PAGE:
The evidence of change is all around us as the new academic year begins. Returning students may be able to notice it easier than first-years, but first-years, trust and believe that Simon the Squirrel is a new feature on campus.Perhaps it won’t be acknowledged as the most significant shift on campus, but the recent move of convocation and chapel to the Wednesday time slot and the accompanying change in requirements will have an affect the students of this campus.
There are few academic activities, if any, that serve to bring together our campus community across classes and disciplines. Although there are now the added opportunities of activities that weren’t normally offered for convocation credit, such as plays and lectures, there is a loss, too.
The community present during convocations and chapels, in greeting each other, in sitting next to each other for joint learning, in hearing from our contemporaries and elders, in actively being a part of a tradition and community twice a week, is changing. Perhaps it isn’t changing for the best.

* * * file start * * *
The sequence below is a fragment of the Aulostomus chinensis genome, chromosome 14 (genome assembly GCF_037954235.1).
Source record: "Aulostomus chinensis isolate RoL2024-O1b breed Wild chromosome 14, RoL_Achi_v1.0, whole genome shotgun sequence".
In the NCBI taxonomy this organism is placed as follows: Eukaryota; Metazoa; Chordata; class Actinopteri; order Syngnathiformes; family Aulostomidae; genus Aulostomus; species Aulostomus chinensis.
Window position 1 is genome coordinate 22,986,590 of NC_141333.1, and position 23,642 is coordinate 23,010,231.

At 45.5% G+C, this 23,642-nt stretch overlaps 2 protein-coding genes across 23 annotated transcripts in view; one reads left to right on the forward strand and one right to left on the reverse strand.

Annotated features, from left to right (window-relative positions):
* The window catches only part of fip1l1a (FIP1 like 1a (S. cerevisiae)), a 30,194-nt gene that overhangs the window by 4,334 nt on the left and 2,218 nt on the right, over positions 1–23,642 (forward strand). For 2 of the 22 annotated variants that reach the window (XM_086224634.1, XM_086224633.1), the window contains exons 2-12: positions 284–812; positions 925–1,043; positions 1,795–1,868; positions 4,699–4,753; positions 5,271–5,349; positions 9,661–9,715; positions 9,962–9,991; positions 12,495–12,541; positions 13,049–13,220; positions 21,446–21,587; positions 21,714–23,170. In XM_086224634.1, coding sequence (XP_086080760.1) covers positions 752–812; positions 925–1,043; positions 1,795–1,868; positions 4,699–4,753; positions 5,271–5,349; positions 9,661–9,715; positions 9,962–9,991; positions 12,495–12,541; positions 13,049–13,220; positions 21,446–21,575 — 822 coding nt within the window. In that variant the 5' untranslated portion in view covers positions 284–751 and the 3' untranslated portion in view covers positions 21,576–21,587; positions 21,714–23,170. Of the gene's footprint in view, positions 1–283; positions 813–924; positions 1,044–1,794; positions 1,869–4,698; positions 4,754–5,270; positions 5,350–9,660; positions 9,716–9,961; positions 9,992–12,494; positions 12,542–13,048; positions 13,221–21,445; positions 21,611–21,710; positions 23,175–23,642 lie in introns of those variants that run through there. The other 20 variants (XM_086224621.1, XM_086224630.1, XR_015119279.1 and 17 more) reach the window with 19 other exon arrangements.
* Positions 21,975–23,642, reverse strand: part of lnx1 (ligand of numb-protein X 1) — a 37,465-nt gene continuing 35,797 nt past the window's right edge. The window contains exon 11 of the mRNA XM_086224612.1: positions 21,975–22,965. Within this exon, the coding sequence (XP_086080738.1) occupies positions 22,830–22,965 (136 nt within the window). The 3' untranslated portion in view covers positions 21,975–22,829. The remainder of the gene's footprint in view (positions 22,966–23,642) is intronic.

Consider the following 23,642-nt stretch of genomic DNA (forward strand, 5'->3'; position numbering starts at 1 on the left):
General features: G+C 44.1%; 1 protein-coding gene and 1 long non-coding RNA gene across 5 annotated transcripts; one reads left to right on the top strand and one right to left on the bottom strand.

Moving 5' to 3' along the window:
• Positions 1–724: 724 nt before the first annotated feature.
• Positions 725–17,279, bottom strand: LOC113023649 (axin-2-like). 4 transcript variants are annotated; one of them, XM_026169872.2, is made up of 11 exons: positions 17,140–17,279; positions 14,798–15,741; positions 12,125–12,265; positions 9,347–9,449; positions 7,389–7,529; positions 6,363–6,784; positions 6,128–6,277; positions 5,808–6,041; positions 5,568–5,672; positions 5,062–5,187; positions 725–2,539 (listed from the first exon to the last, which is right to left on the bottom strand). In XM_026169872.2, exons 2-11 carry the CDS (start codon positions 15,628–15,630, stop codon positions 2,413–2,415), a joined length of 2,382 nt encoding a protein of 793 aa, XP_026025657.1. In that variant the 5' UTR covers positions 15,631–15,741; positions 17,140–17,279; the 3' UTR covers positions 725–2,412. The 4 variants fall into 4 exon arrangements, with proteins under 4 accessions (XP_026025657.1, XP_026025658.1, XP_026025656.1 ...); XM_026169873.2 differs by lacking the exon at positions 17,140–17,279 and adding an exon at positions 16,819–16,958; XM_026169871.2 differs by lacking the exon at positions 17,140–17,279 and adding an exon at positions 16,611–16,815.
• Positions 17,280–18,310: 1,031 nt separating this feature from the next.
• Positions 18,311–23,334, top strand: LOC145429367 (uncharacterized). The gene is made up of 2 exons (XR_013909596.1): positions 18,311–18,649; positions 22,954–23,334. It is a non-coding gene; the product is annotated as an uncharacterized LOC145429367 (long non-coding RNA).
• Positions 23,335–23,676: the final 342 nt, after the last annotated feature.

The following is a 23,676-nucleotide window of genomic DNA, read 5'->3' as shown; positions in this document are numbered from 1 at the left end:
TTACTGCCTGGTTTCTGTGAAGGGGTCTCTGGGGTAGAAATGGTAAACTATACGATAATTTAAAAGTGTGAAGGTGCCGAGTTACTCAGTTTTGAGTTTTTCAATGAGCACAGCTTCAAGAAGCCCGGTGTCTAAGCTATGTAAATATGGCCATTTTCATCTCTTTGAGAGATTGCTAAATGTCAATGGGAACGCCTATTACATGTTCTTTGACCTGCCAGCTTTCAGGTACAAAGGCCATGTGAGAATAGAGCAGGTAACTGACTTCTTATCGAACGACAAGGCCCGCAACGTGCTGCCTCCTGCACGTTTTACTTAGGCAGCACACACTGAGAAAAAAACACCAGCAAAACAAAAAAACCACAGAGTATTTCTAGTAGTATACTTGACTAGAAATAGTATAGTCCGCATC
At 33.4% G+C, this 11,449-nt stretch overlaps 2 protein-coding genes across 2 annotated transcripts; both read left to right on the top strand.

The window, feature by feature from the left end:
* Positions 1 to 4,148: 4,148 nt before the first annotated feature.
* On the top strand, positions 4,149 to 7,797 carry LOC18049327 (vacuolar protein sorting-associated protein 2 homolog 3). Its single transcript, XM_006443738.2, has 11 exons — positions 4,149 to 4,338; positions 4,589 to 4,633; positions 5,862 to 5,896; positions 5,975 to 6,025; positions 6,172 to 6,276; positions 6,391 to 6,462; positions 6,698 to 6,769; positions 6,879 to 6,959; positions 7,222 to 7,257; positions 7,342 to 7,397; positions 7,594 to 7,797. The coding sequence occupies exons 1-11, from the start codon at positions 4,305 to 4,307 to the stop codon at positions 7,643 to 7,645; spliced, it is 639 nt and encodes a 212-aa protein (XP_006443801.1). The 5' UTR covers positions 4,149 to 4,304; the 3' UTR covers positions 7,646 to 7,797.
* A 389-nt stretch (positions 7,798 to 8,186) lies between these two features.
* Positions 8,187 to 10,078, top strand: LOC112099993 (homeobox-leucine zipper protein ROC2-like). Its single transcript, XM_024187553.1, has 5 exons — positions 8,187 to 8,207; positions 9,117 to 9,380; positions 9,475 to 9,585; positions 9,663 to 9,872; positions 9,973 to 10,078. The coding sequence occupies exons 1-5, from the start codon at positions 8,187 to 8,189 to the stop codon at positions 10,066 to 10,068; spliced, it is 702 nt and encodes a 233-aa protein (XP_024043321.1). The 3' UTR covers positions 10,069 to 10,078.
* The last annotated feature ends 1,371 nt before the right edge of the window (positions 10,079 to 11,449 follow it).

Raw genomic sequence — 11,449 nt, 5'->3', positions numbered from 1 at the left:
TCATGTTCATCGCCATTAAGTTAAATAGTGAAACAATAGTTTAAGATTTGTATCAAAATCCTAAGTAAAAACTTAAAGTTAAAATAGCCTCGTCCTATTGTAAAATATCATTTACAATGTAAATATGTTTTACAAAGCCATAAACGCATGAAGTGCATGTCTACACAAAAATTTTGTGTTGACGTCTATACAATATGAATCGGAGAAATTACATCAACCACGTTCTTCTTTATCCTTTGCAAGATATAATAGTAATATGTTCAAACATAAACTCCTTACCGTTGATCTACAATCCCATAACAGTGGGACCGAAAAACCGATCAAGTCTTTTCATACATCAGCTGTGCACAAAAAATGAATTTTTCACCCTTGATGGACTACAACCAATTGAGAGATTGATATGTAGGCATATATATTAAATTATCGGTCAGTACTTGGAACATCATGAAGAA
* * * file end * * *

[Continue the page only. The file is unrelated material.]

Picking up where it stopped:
The concerns that led to this adjustment were legitimate. Students did homework during speeches and worship. Finding ways to get around the requirements drew more attention than any speakers or songs. Attendance was low and unenthusiastic. Convocation and chapel, lecture and worship blurred together.
Should we thank administration for the shift or turn to each other and ask why we made it necessary?
The newly created opportunities for night lectures and activities on campus are wonderful. There will still be opportunities for us to be together and learn together. Are we losing a uniting community? What do we lose when we will only see each other once a week or in the dark of a theatre or lecture hall?
Change is important for growth in our student body, administration and institution, and the need for change on our campus was undeniable.
Did we force a change without realizing what it would truly affect, our community?
There are different opportunities with the new system and plenty of good that can come out of it.
Although there is a loss, there is also a chance for positive outcomes. Perhaps we can fill the church chapel on Wednesdays and reignite the sense of unified community convocation and chapel once brought.